Boy, does Disney do those inspirational sports flicks well. Obviously, the line between “inspired by” and “true events” is usually pretty sizable. Invincible is a pretty good retelling of wide receiver Vince Papale’s story. Yes, the Philadelphia Eagles at one point were so bad that they asked gen pop to try out for them. Vince Papale did actually earn a tryout spot by private invitation. The “big game” in this one is starry-eyed and riveting, as only the house of mice can do. However, the fumble recovery did actually occur. The touchdown did not. Ironically with Mark Whalberg being from Boston, the only touchdown Papale ever scored was in an exhibition against the Pats in ‘77. Elizabeth Banks and Greg Kinnear give great performances as well.
I guess this is heartbreaking if you’re a Bills fan. For the first time in years, Buffalo was within snatching distance of the Lombardi trophy. Everything was set up this year for them, and yet it didn’t happen. Four Falls of Buffalo tells of a time when winning the Super Bowl was within reach, not once but four times. As I mentioned, I come from an AFC East family, and boy do I remember some very unhappy uncles in the early 90s. The film meticulously goes through all of the regrettable mishaps in each game, and there were many. Several former Bills players, including Jim Kelly and Thurman Thomas, recount the heartache. I don’t actually want to spoil this because it’s terrific and painful to watch, especially the part with Scott Norwood. And oof, it nails you right in the feels.
Fun fact: Little Giants is one year older than Patrick Mahomes. This came out in the heyday of kids’ sports movies, and has all the underpinnings of your favorite underdog feel-good flicks. A very mismatched group of kids assemble to take on a very polished team. Of course, the coaches are rival brothers. This was peak Rick Moranis, and he plays well-meaning bumbling dad so perfectly. If you want to get a sense of what the summer of ‘94 was like, this is a great depiction. It’s a totally predictable but delightful movie.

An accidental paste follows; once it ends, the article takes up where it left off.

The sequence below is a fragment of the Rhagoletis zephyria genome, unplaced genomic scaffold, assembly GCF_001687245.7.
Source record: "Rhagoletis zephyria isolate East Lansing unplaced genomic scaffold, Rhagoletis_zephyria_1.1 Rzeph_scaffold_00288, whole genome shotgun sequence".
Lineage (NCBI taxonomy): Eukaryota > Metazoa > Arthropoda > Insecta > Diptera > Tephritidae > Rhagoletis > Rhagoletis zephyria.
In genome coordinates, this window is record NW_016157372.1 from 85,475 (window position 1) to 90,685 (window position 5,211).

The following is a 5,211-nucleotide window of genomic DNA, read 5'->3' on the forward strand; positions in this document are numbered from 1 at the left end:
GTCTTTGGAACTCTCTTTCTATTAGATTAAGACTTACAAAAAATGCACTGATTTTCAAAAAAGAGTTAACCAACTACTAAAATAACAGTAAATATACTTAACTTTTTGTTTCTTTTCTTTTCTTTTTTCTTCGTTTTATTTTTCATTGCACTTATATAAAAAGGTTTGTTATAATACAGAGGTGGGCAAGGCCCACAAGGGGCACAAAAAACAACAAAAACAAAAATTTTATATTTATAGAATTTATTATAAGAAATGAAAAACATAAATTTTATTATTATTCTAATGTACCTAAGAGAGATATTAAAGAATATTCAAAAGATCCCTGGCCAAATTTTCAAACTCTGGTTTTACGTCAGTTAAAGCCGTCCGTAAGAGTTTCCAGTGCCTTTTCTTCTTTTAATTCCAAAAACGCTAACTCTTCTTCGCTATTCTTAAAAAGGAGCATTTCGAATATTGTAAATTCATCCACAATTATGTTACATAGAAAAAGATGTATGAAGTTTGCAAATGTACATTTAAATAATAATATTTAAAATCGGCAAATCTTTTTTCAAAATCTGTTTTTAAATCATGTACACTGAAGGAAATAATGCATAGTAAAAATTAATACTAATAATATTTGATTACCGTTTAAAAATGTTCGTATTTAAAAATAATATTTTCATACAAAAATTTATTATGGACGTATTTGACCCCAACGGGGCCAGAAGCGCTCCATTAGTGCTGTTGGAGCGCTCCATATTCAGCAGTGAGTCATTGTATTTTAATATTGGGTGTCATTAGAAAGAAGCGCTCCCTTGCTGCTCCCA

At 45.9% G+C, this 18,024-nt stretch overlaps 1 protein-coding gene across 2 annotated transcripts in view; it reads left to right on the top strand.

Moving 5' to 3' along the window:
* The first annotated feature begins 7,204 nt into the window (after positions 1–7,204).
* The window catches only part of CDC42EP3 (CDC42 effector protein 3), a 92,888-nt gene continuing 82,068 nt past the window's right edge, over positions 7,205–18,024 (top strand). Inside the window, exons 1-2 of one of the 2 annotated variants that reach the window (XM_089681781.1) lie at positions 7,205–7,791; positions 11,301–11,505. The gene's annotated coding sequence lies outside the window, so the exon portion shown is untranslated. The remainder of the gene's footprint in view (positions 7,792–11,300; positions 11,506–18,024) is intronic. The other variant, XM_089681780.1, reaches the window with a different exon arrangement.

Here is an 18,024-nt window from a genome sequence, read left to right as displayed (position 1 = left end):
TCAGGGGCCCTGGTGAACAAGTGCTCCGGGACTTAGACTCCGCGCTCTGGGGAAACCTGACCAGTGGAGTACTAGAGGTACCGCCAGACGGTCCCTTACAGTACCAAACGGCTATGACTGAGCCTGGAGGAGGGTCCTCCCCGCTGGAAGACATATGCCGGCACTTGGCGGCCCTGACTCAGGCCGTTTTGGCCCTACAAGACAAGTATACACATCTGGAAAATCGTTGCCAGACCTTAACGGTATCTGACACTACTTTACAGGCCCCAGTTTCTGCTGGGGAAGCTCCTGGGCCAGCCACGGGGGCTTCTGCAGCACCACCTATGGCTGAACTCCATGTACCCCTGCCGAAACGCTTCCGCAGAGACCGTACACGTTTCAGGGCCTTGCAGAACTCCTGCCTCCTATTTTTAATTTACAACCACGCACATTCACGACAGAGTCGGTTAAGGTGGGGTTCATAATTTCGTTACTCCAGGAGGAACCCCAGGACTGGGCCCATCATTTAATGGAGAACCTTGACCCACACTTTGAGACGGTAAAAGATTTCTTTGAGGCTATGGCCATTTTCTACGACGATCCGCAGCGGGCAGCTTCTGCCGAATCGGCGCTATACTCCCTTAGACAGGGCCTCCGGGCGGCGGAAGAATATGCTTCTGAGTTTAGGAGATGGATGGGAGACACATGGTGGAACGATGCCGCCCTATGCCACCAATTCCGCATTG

In all seriousness, this is actually the best film on this list, hands down. Any Given Sunday is loosely based on former NFL defensive end Pat Toomey’s book of the same name. Here we have the Miami Sharks, a team struggling to make the playoffs. The long-standing coach, played by Al Pacino, is at odds with the team’s owner. She’s played by Cameron Diaz and is based on Jerry Jones. Yes, you heard me. It’s weird to think there is a universe where there is a sexy version of Jerry Jones, but here we are. Obviously, all of the Sharks’ QBs are injured, forcing them to lean on third-string quarterback Willie Beamen (Jamie Foxx). Controversy ensues between coach and owner on who they believe is the future of the team. Hey, a team can win or lose on “any given Sunday.”
Even if you haven’t seen this one, you have. They actually still use the uniforms of the Sentinels often in commercials where they need an undisclosed football team, which is kind of what The Replacements is. As the name suggests, the team’s current roster is on strike, and they only need to win three games to make it to the playoffs. This is one of my favorite grizzled performances from Gene Hackman, the team’s coach. He wrangles a washed-up QB in Keanu Reeves, who reluctantly joins. This is a feel-good movie, silly, but quotable.